TEXT BY JULIAN FIRTH
I was very irritated by this show and found myself shrugging through the first two thirds of it as the beetle-black frames were so dominant, and I was muttering ‘this is a walk-in catalogue’ as I scuttered through the huge empty grey rooms.
As you point out in your commentary the Shunk/Kender dilemma emerges… it wasn’t until the artist as self iconograph re-asserted itself, Valie Export, Carole Schneemann, where the frame becomes so much less of an issue, and the performance is pre-eminent, that I became re-engaged. I liked very much your words about the Charles Ray plank piece, and whether you meant to or not I don’t know, but the way you read Simon Bakers facile list of considerations when regarding this picture, brought clearly into focus the concept that a central purpose of this show is to talk up the commercial value of the works of Harry Shunk and Janos Kender…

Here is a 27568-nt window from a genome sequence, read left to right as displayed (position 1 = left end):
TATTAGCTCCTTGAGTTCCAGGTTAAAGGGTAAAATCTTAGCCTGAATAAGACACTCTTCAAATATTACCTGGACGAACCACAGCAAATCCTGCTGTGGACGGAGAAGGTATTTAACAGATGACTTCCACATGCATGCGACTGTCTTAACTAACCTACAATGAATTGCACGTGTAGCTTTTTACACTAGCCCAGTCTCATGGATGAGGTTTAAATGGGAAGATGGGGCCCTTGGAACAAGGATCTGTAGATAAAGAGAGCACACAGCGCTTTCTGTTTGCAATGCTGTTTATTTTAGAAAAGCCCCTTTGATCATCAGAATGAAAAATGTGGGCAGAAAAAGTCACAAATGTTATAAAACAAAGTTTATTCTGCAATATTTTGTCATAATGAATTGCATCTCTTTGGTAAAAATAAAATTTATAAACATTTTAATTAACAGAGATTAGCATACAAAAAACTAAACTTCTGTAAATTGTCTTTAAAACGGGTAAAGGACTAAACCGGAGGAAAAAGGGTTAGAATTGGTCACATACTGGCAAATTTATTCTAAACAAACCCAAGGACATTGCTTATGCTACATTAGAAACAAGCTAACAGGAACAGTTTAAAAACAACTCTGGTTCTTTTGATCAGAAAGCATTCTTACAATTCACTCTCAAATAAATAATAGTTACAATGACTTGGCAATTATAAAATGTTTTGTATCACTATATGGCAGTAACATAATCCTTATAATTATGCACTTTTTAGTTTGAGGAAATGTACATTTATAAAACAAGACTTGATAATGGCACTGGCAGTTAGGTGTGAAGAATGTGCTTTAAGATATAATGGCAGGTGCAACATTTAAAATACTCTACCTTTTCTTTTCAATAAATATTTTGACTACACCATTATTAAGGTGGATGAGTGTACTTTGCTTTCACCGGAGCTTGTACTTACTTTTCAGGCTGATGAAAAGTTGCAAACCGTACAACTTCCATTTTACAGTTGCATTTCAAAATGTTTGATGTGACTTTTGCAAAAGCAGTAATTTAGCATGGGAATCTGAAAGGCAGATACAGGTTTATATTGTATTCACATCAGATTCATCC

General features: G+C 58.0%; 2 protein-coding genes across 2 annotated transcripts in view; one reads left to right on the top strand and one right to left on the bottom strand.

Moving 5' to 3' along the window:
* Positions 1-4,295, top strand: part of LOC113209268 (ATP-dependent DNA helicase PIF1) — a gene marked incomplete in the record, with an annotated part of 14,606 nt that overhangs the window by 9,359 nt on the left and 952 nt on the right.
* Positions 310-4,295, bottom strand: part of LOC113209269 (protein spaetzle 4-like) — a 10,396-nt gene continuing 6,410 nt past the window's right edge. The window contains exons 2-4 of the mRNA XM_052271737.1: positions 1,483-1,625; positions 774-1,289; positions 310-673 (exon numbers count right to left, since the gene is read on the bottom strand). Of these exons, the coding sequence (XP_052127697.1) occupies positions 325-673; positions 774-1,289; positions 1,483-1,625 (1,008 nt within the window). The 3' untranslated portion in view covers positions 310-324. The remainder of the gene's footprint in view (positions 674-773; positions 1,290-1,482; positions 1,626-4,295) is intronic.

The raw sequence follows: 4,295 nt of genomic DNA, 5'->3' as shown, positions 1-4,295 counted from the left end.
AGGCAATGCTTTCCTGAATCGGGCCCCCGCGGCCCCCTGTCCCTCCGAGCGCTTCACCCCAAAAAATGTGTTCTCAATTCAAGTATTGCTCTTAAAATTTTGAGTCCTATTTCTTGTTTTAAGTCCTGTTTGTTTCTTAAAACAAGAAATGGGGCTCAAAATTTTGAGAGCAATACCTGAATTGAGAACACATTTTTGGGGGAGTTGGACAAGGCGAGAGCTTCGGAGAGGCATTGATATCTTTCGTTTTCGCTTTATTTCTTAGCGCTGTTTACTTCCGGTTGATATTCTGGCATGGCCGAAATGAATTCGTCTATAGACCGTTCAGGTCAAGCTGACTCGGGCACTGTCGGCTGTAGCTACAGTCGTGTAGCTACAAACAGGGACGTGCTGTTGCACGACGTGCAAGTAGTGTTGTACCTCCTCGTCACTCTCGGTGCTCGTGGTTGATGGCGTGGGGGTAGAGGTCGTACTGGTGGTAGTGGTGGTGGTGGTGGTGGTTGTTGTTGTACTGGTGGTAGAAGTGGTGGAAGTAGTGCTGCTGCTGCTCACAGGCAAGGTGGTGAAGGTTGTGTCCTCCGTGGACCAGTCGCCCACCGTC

All that be as it may, I shall go back and take a slightly less withering look at the exhibition as a whole, but the flaws of curation and presentation do stand out. Odd really, considering how well the Tate presented the Klein/Moriyama exhib. recently, and indeed their Conflict/Time/Photography exhibition last year, where their wasn’t this product placement response to the Photograph as Art that so riddles this present show.
THIS IS MY VIDEO REVIEW ON ‘PERFORMING FOR THE CAMERA’ AT TATE MODERN CURRENTLY UNTIL END OF JUNE